American Political Systems
29 April 2013
Going into this project I had an idealistic view of the court system. I thought of it as this place where justice was served as fairly and equally as possible; the courts to me seemed to be the one branch of government that was the least susceptible to corruption. The judge – being limited by the laws of his/her court – is able to fairly assess each individual case and deliver a justified punishment. Going through this project I learned a great deal about the courts that significantly changed the way I thought about how they function. For the first case I visited a murder trial in the Hamilton County court of appeals on Friday April 26 – unfortunately this was around the fifth trial out of ten and I had a really hard time following what was going on in the case. I originally went by myself but, once I got in the courtroom, I realized that there were a significant amount of students from my class visiting the exact same case, which was a pleasant surprise. This court case actually ended up filling the time requirement in that it started around nine in the morning and went significantly past ten thirty in the morning; I stopped keeping track after that. It was a criminal trial of a murder case that was originally presented on the 12th of April in 2010 for a shooting in Harvey Park. The judge presiding was Robert C. Winkler and the officer’s name was David; the defending lawyer was Dan Burke, his client being Robert Davenport.
Mr. Burke was questioning the only eyewitness about what happened at the scene. During this questioning the witness continued to fall asleep on stand, and gave off the impression that he was under the influence of illegal substances – so much to the point where the defendant even addressed this asking the witness if he shot up before going on stand. As for my evaluation of the case I decided it was hard to tell. I am someone who tries to receive all of the facts before making a judgment, but the fact that an eye witness was available made it seem likely that the conviction was true. However the, seemingly, unstable state of the eyewitness was reason enough for me to not trust what he had to say on stand. This also disappointed me because of what the lawyer, who had to talk to the seniors earlier in the week, had said. He said that it isn’t innocence until proven guilty but rather guilty until proven innocent, and this witness was playing with Mr. Davenport’s life by shooting up before being on stand. This is especially saddening due to the lack of physical evidence that would indicate Mr. Davenport’s guilt. With this lack of evidential support the eyewitness account was all the defendant had in order to help get the truth out and the witness decides his drug usage is more important than the integrity of the justice system. To me this is a very disheartening aspect of the justice system and really gave me a bad taste in my mouth.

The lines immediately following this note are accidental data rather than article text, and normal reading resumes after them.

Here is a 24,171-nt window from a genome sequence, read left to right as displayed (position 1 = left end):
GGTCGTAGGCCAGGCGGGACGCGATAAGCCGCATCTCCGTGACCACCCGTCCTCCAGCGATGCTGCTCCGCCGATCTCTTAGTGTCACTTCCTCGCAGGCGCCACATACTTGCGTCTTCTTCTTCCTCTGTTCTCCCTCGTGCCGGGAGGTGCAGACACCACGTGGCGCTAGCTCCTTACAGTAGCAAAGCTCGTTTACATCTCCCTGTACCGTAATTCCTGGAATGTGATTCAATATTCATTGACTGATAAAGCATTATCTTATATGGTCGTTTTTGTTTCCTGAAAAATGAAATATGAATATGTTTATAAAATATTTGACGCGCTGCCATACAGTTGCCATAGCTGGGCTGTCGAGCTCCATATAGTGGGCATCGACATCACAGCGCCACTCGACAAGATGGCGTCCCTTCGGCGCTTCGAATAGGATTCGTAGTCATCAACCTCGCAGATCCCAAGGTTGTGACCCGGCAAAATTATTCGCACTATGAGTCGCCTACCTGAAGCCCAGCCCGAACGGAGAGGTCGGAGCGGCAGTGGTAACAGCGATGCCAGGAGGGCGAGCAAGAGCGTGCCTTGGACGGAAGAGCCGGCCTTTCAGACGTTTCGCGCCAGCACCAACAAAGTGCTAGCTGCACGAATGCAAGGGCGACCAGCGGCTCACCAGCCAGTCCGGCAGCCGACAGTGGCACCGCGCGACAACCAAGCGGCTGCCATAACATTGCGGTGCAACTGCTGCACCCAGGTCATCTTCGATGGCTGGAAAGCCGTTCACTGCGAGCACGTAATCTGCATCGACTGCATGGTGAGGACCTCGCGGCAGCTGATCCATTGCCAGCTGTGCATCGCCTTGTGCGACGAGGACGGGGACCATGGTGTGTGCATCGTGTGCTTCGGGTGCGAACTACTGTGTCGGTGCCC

Even with the case really diminishing my mind of the court system the lawyers and the judge successfully lived up o expectations. The judge served as a mediator to the trial rather than getting involved and didn’t appear to have a bias towards one side or the other; the defending lawyer was doing his job perfectly, even with the cards being stacked against him with the rather detrimental witness. Both of these people would receive ratings in my book for their conduct throughout the trial. Especially getting a chance to meet one of the lawyers after the court case was cool even though I was only able to be at the part where he gave us the docket for the day.
Since this trial fulfilled my time requirement – and another trial wasn’t going to occur for another couple of hours I decided that getting in a couple of traffic court cases would be easier than waiting around for another big trial. At this court the judge presiding was magistrate Jay G. Littner. The first case involved a man